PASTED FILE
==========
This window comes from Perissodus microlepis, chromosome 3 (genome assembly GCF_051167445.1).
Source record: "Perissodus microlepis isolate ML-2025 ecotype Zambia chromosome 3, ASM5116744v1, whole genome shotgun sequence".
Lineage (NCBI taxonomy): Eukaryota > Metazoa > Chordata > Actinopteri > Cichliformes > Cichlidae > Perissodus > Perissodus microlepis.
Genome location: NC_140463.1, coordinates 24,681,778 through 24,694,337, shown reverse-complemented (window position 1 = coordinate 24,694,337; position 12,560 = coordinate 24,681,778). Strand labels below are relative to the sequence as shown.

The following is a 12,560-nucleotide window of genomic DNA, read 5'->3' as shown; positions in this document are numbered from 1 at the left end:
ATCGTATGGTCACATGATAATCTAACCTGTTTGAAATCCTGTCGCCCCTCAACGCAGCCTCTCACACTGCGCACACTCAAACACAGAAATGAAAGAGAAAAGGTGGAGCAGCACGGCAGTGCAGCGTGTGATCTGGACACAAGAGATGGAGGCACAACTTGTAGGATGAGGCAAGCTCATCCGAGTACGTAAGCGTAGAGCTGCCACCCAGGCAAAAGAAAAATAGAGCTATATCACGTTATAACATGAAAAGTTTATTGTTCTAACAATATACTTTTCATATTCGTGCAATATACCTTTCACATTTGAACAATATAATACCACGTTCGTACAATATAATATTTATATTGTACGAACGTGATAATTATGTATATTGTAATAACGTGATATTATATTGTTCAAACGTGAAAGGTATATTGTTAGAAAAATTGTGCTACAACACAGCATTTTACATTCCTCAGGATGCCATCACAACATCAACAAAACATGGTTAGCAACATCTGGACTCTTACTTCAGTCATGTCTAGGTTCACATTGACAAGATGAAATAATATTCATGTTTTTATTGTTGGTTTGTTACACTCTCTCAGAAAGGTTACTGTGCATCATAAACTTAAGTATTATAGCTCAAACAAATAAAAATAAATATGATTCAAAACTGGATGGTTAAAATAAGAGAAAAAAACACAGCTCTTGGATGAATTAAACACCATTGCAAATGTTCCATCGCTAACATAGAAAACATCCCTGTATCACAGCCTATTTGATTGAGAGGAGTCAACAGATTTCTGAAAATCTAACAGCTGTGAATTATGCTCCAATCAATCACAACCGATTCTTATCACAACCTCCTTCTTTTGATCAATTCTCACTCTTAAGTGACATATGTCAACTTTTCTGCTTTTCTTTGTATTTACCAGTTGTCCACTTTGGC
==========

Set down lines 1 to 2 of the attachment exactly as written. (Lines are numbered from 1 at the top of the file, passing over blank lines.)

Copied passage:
This window comes from Perissodus microlepis, chromosome 3 (genome assembly GCF_051167445.1).
Source record: "Perissodus microlepis isolate ML-2025 ecotype Zambia chromosome 3, ASM5116744v1, whole genome shotgun sequence".